On Monday, investment banker Morgan Stanley broke from a pack of analysts who had been busily posting upgrades for lithium stocks -- and downgraded lithium miner Albemarle (NYSE: ALB) instead.
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Right place, right time.
Today, Morgan Stanley's timely panning of Albemarle turned the banker into a big winner, after Albemarle reported a loss for fiscal Q4 2017, and its stock promptly sold off. Albemarle shares closed down 10% for the day.
What caused the sell-off? Believe it or not, it wasn't an earnings miss. By all accounts, Albemarle's $1.34 per share in adjusted Q4 earnings met and even exceeded Wall Street's expectation for a $1.21 per share pro forma profit. Likewise for Albemarle's sales for the quarter, which came in at $857.8 million, up 23% year over year and ahead of the Street's expected $791.5 million.
Problem is, whatever the pro forma results might say, the fact is that Albemarle lost money last quarter -- $1.95 as calculated according to GAAP accounting standards. And while the company did earn a profit for 2017 as a whole, its 2017 GAAP profit of $0.49 really wasn't that impressive. With Albemarle stock selling for more than $100 a share even after Wednesday's sell-off, those $0.49 in earnings give the stock a P/E ratio of more than 200.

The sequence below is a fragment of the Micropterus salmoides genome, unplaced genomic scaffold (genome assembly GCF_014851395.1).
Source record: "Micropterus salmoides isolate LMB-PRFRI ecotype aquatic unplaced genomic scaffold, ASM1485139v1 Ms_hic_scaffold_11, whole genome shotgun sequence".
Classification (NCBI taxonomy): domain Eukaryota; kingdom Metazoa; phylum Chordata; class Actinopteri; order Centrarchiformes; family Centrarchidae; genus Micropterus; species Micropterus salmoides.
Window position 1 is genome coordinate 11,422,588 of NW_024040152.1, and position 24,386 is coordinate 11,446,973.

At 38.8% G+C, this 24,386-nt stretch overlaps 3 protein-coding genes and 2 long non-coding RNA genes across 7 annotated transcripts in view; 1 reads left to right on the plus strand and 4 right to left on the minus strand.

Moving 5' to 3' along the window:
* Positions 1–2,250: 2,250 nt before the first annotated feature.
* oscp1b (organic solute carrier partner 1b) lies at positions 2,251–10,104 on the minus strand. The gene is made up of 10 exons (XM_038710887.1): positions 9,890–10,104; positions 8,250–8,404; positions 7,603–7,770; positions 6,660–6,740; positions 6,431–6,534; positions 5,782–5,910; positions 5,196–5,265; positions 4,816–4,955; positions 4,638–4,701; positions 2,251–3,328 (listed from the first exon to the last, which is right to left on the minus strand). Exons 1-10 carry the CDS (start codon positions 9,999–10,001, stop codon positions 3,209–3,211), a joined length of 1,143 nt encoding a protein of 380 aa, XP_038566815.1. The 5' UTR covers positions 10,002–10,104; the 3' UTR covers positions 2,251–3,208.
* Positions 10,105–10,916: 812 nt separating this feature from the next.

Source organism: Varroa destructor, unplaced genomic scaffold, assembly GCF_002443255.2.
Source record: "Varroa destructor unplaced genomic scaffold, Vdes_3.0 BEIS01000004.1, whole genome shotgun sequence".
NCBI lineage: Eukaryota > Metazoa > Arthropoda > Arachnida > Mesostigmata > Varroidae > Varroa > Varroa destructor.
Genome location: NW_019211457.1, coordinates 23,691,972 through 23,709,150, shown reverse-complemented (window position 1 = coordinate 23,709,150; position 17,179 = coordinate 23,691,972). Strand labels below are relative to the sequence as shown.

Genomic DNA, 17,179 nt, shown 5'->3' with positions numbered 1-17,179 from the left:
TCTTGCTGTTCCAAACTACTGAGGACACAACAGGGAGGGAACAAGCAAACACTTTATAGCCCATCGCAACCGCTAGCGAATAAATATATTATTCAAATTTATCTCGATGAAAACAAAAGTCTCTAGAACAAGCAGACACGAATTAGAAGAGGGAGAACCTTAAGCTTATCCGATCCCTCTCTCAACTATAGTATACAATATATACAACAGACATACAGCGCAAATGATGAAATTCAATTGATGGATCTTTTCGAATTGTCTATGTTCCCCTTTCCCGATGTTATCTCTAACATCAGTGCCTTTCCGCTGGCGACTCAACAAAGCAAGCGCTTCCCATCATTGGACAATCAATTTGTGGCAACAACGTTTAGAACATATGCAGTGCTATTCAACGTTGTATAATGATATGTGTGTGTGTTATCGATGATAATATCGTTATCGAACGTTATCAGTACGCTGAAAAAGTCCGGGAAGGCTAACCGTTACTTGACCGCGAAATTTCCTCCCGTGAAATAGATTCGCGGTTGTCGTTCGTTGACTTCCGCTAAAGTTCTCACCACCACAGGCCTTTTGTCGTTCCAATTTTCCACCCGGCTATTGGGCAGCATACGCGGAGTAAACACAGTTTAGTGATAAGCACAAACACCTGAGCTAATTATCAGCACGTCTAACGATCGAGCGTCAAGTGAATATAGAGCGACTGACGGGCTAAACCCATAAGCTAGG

Also, cash from operations suffered significantly in 2017, with Albemarle generating only $304 million in operating cash flow, 30% less than last year. After capital spending of $317.7 million, that left Albemarle with negative free cash flow for the year.
Given the weak profits, negative free cash flow, and the high stock price, it's not terribly surprising to see that investors sold off Albemarle stock in response to the quarter's news. As for what happens next, that really depends on how much credence investors are willing to give Albemarle's "adjusted" profits this year.
Guiding investors on what to expect in 2018, Albemarle management said it hopes to pull down sales between $3.2 billion and $3.4 billion -- up at least 4% from last year. Adjusted earnings are expected to come in between $5 and $5.40 per share, but those are only pro forma figures. Management did not give GAAP guidance.
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